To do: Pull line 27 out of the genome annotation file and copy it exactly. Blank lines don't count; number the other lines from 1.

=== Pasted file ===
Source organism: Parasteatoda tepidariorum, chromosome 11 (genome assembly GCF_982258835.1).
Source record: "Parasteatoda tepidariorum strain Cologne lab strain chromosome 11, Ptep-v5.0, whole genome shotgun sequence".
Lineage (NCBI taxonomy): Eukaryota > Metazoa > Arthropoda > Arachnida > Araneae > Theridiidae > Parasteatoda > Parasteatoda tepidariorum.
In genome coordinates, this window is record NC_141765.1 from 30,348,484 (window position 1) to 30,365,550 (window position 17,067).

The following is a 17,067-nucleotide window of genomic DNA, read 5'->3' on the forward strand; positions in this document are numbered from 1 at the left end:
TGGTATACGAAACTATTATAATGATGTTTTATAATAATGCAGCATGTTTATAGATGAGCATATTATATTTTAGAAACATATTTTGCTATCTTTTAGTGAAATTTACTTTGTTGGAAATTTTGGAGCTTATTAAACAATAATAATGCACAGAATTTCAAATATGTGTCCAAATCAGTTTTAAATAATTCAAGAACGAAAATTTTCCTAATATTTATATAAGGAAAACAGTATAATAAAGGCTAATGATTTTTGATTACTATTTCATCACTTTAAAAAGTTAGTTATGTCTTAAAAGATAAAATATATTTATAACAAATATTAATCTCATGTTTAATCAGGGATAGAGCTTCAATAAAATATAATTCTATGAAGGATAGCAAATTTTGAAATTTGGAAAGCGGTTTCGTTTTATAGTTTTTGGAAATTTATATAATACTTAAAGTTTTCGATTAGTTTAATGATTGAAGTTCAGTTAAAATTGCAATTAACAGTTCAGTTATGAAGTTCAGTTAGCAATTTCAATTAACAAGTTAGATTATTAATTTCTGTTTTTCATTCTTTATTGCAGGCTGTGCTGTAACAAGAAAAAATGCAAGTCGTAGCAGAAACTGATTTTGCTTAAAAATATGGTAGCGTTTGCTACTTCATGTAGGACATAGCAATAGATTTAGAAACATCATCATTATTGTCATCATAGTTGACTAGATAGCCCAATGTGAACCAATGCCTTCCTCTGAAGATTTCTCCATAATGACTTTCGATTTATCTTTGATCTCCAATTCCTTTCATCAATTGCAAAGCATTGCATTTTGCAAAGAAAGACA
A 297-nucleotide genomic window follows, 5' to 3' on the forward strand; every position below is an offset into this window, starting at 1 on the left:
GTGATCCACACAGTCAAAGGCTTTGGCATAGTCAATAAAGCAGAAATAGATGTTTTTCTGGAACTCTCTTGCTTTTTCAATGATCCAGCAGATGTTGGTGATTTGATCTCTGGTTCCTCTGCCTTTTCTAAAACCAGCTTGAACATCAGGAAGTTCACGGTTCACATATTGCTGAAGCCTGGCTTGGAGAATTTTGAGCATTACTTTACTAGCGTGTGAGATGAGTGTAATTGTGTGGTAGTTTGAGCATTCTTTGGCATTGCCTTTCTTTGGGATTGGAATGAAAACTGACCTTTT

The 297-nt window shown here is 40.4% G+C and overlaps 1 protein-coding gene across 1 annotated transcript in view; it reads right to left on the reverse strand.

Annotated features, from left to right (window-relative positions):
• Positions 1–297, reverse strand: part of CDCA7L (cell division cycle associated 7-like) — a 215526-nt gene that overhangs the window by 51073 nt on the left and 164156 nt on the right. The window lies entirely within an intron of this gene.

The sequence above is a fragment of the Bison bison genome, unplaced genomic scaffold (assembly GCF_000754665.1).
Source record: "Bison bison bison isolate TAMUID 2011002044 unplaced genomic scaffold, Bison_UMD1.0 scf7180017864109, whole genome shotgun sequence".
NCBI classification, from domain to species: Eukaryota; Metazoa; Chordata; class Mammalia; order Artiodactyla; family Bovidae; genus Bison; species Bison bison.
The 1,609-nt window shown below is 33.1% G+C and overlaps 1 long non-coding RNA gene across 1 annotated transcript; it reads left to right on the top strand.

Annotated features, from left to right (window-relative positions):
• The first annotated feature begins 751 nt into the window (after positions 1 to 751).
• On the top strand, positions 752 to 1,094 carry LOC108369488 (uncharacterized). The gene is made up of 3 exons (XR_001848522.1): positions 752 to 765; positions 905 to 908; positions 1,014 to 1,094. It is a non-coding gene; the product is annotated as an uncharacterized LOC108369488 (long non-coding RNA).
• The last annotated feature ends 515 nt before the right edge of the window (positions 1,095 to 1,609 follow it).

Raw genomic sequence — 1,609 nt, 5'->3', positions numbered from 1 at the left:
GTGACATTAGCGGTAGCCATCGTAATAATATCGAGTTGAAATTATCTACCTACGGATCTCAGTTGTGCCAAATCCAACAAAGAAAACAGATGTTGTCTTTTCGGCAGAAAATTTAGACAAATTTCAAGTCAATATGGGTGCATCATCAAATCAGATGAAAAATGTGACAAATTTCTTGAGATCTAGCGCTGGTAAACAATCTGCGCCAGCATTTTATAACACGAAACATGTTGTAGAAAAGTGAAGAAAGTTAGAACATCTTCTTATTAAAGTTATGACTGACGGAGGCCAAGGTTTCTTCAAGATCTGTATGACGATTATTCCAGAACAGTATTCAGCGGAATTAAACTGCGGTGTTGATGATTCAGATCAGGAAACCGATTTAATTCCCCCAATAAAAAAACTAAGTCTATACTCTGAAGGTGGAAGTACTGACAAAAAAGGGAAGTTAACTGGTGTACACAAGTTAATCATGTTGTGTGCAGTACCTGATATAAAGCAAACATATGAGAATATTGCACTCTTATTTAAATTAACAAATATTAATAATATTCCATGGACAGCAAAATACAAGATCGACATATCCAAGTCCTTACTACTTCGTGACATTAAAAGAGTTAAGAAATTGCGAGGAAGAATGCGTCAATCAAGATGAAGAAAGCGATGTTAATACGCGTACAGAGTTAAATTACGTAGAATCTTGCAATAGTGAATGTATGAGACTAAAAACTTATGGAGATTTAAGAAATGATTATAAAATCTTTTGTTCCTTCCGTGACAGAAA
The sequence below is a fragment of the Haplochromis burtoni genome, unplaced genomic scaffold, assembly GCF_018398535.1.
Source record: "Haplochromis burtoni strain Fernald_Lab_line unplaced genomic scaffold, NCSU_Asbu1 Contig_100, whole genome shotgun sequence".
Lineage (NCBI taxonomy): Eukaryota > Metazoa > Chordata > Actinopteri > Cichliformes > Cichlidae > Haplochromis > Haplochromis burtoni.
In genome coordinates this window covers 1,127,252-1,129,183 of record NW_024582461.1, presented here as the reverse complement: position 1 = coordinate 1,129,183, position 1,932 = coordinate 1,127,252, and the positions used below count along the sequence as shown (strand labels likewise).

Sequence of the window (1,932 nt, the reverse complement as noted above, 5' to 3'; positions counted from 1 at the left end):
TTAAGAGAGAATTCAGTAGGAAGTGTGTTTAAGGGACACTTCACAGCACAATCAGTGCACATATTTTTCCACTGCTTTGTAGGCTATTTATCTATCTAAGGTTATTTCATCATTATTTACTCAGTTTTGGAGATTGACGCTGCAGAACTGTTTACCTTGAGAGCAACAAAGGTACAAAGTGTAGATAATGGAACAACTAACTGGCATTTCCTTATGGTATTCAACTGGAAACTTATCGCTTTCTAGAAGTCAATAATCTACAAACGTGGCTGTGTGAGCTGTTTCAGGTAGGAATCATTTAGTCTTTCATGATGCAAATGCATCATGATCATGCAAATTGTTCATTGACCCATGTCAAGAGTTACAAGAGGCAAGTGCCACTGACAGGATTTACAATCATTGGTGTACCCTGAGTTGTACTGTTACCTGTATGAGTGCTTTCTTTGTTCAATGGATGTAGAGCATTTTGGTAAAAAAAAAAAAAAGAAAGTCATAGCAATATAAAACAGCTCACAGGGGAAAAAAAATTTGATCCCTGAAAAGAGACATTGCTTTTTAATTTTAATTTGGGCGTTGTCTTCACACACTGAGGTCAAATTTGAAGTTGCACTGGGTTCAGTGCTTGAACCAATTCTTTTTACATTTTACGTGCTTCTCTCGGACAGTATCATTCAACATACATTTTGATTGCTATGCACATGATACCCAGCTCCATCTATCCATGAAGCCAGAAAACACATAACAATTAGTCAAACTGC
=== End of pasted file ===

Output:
TTAAGAGAGAATTCAGTAGGAAGTGTGTTTAAGGGACACTTCACAGCACAATCAGTGCACATATTTTTCCACTGCTTTGTAGGCTATTTATCTATCTAAGGTTATTTCATCATTATTTACTCAGTTTTGGAGATTGACGCTGCAGAACTGTTTACCTTGAGAGCAACAAAGGTACAAAGTGTAGATAATGGAACAACTAACTGGCATTTCCTTATGGTATTCAACTGGAAACTTATCGCTTTCTAGAAGTCAATAATCTACAAACGTGGCTGTGTGAGCTGTTTCAGGTAGGAATCATTTAGTCTTTCATGATGCAAATGCATCATGATCATGCAAATTGTTCATTGACCCATGTCAAGAGTTACAAGAGGCAAGTGCCACTGACAGGATTTACAATCATTGGTGTACCCTGAGTTGTACTGTTACCTGTATGAGTGCTTTCTTTGTTCAATGGATGTAGAGCATTTTGGTAAAAAAAAAAAAAAGAAAGTCATAGCAATATAAAACAGCTCACAGGGGAAAAAAAATTTGATCCCTGAAAAGAGACATTGCTTTTTAATTTTAATTTGGGCGTTGTCTTCACACACTGAGGTCAAATTTGAAGTTGCACTGGGTTCAGTGCTTGAACCAATTCTTTTTACATTTTACGTGCTTCTCTCGGACAGTATCATTCAACATACATTTTGATTGCTATGCACATGATACCCAGCTCCATCTATCCATGAAGCCAGAAAACACATAACAATTAGTCAAACTGC